Women's faces spread the word of civil disobedience in the entire coastal strip of Odisha. Malati Devi, Ramadevi, were amongst noted women leader convening cerebral role in heralding the movement in Cuttack. More than 500 women Satyagrahis led by Rani Bhagyabati Pata Mahadei of Kujanga royal family played a pivotal role in breaking salt law. 

The participation of teenagers in salt march was something noteworthy. Dubbed as ‘Banarasena,’ referring to the epithet used for Lord Ram’s army in Ramayana, teenagers marched enthusiastically with synchronous chants of ‘Vande Maataram’. 

Just like Dandi is embellished as pan-Indian, Inchudi turned out to be the epicenter of revolution in Odisha. Satyagrahis dropped from all corners of the state without possessing the slightest of fear of being arrested. Not just Inchudi, several centers were opened for breaking the law at Kuhudi, Singheswari and Latra in Puri district, in addition to Huma in Ganjam. 

French ruled a miniscule portion of Balasore, wherein Satyagrahis took refuge at an Ashram after the protest ended. The French hegemony refused to cooperate their European counterpart to permit arrests, seeing the volume of the Satyagraha and owing to the fact that Britishers should not have stooped so low to impose tax on salt. 

The influence of ‘Salt Satyagraha’ is believed to have been the maiden movement where no cases of violence were reported. The success of the movement was highly appreciated in the Indian National Congress (INC) session held at Karachi. Picketing before shops, dharnas and formation of village panchayats became a common phenomena soon after the movement. State based leaders collected a pool of new leaders who could manage gatherings. Moreover, local folklore and literature saw gradual transformation from substance fiction to those filled with deep sense of patriotism.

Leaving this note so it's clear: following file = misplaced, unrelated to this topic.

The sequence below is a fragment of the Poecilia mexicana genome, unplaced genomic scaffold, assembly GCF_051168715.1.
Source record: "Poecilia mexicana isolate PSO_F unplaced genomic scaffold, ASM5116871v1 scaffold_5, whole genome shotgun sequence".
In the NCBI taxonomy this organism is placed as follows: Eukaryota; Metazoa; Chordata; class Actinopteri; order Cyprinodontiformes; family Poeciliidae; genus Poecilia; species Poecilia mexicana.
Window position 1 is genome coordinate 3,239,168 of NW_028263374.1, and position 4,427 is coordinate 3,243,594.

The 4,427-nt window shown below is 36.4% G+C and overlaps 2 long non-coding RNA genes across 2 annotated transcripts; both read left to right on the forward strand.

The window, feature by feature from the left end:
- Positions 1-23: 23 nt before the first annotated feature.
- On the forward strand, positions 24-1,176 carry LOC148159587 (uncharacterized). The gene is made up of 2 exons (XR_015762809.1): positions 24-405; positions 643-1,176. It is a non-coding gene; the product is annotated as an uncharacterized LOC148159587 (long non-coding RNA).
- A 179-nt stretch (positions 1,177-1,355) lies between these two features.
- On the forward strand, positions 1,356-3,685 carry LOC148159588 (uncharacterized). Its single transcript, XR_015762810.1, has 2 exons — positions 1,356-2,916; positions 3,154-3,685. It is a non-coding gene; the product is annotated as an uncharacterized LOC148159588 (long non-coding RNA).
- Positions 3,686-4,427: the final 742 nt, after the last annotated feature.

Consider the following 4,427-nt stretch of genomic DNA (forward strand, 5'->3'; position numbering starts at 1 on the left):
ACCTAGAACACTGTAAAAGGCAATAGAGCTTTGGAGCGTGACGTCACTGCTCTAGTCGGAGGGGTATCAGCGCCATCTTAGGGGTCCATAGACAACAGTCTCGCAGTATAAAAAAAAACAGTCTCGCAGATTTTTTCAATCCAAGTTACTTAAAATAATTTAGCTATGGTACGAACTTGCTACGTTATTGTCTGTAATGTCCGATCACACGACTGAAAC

New forums emerged soon after the commencement of Salt Satyagraha to assert people’s demands. The general public had rebooted themselves to fight for Odisha’s statehood and serve the greater cause of the nation to free it from the clutches of British government. 

The dilapidated shore city now weeps under the blanket of ignorance and waits for some legend to rescue its glory from exile. The memorial stands miserably neglected. Promises and appeasements vanish in thin air after elections are over. 

History is written in the court of tyrants and historians are merely their courtiers. The contemporary politics is a superficial bed only to pamper short-term gains. Remedying the enduring injustice made by the then slaves of stinking and outdated ideology is the responsibility of present-day thinkers and the statesmen. The absence of political intellectuality is certainly the root cause of prominent historical events rusting to perils. “Inchudi March” is an apt example.  

About the Author: Pursuing B.Tech at CET, Bhubaneswar, Abhisek is also ABVP post bearer as ‘City Joint Secretary’. He has authored historical fiction ‘The Odyssey of Reunion’ and compiled his debut poetry collection The Octahedral Verses’. He’s also received ‘Odisha Youth Award-2019’ as ‘Emerging Author’ and conferred by ‘Odisha Press Academy’ with ‘Odisha Sanman’.